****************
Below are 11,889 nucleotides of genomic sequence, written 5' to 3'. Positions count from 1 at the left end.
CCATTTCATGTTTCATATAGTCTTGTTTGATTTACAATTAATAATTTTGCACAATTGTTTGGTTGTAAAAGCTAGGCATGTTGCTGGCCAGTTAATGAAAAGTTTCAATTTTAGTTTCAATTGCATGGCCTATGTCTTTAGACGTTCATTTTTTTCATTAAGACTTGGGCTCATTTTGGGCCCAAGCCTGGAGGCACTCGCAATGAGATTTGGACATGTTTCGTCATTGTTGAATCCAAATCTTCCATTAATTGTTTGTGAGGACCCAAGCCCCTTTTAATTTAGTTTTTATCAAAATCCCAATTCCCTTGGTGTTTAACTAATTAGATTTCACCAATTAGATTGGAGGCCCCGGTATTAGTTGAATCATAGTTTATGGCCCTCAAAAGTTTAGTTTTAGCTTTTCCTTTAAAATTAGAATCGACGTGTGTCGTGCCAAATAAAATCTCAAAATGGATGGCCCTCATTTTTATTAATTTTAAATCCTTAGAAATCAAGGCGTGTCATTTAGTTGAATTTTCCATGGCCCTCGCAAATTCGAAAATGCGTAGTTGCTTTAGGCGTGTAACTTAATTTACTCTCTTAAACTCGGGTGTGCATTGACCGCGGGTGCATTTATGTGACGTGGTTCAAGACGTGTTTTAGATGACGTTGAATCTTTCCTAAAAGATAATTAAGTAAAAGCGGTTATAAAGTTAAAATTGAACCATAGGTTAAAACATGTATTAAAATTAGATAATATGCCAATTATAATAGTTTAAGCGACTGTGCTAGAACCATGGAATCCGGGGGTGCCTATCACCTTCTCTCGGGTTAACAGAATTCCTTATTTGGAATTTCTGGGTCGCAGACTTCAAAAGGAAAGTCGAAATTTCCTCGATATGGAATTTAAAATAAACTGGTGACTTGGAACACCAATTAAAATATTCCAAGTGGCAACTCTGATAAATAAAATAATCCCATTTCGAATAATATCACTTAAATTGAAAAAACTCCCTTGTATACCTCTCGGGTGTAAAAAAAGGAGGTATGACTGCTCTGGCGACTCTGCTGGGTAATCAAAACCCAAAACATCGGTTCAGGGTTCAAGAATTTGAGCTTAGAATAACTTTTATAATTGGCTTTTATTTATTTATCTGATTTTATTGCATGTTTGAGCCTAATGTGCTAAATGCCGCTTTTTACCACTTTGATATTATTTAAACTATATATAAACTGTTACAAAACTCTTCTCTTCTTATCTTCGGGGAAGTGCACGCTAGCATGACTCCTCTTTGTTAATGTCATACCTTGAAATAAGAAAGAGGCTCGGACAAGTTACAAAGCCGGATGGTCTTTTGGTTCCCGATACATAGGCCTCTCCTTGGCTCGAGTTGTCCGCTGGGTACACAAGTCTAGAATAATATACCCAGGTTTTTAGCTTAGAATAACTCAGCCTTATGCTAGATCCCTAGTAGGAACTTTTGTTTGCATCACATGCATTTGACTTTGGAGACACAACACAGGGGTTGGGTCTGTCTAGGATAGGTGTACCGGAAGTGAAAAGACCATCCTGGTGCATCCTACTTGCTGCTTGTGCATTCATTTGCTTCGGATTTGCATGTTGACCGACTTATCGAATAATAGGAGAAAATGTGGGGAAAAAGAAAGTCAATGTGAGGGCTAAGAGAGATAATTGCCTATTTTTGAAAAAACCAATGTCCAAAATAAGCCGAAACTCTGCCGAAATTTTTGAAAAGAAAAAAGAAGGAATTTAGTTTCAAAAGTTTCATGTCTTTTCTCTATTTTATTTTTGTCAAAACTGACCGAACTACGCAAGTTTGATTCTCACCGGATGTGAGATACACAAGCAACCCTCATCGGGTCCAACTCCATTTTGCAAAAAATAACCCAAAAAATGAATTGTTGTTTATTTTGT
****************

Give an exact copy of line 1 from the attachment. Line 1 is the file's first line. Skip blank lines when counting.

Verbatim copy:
Below are 11,889 nucleotides of genomic sequence, written 5' to 3'. Positions count from 1 at the left end.